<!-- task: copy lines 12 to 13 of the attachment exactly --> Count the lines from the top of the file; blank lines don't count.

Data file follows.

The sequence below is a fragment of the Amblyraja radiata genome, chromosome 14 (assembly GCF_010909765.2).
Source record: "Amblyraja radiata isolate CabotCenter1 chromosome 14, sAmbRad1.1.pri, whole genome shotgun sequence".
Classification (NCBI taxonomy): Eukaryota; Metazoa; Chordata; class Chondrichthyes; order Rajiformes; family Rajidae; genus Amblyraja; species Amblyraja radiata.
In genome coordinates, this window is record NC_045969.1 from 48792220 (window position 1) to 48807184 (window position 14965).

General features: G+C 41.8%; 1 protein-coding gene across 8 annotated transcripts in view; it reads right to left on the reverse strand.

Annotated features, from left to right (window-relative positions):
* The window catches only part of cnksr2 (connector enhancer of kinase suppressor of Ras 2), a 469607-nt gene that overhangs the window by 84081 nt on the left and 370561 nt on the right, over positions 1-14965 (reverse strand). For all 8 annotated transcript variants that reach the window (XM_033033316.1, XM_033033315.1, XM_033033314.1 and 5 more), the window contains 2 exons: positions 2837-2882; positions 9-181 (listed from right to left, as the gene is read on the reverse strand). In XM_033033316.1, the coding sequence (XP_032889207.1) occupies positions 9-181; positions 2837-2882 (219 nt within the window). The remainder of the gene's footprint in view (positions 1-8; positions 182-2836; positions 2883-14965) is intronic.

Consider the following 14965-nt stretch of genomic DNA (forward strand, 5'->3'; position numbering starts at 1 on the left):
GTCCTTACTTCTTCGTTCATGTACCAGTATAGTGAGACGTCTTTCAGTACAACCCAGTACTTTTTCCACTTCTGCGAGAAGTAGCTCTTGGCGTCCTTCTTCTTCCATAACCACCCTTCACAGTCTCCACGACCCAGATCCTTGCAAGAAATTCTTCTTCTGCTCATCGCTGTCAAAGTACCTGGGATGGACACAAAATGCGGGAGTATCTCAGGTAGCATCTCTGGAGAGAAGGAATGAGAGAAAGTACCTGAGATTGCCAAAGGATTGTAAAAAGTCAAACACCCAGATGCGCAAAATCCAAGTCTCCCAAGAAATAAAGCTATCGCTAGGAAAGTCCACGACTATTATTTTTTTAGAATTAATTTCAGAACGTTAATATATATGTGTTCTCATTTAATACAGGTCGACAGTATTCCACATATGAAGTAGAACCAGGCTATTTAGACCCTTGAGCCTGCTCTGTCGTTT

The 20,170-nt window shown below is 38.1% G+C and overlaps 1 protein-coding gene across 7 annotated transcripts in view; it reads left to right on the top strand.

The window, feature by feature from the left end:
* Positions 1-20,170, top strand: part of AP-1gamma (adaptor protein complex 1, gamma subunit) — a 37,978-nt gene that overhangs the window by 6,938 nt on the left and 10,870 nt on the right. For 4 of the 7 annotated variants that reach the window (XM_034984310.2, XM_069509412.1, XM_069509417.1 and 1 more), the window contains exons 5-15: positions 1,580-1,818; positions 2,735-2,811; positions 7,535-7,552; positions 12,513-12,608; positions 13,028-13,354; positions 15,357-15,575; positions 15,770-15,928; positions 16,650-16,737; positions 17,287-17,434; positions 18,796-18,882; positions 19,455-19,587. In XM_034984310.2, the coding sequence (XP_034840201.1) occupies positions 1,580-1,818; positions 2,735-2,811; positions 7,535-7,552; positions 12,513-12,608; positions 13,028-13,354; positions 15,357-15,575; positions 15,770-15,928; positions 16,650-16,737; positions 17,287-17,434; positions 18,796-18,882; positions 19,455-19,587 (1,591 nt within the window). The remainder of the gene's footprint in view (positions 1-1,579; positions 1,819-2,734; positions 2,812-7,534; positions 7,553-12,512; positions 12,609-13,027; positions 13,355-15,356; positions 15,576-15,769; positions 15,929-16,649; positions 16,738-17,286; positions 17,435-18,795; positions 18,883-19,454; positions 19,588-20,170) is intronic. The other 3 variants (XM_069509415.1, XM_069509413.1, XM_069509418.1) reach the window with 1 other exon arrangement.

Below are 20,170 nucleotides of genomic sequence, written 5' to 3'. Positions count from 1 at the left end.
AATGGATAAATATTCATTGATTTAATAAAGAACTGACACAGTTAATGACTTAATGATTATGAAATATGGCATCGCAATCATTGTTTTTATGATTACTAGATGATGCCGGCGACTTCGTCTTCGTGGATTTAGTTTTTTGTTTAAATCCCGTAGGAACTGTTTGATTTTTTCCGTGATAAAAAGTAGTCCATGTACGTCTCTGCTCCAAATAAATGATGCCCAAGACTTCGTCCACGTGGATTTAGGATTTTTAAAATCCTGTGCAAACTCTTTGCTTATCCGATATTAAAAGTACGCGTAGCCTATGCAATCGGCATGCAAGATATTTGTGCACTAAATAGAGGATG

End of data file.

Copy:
* Positions 1-20,170, top strand: part of AP-1gamma (adaptor protein complex 1, gamma subunit) — a 37,978-nt gene that overhangs the window by 6,938 nt on the left and 10,870 nt on the right. For 4 of the 7 annotated variants that reach the window (XM_034984310.2, XM_069509412.1, XM_069509417.1 and 1 more), the window contains exons 5-15: positions 1,580-1,818; positions 2,735-2,811; positions 7,535-7,552; positions 12,513-12,608; positions 13,028-13,354; positions 15,357-15,575; positions 15,770-15,928; positions 16,650-16,737; positions 17,287-17,434; positions 18,796-18,882; positions 19,455-19,587. In XM_034984310.2, the coding sequence (XP_034840201.1) occupies positions 1,580-1,818; positions 2,735-2,811; positions 7,535-7,552; positions 12,513-12,608; positions 13,028-13,354; positions 15,357-15,575; positions 15,770-15,928; positions 16,650-16,737; positions 17,287-17,434; positions 18,796-18,882; positions 19,455-19,587 (1,591 nt within the window). The remainder of the gene's footprint in view (positions 1-1,579; positions 1,819-2,734; positions 2,812-7,534; positions 7,553-12,512; positions 12,609-13,027; positions 13,355-15,356; positions 15,576-15,769; positions 15,929-16,649; positions 16,738-17,286; positions 17,435-18,795; positions 18,883-19,454; positions 19,588-20,170) is intronic. The other 3 variants (XM_069509415.1, XM_069509413.1, XM_069509418.1) reach the window with 1 other exon arrangement.

Below are 20,170 nucleotides of genomic sequence, written 5' to 3'. Positions count from 1 at the left end.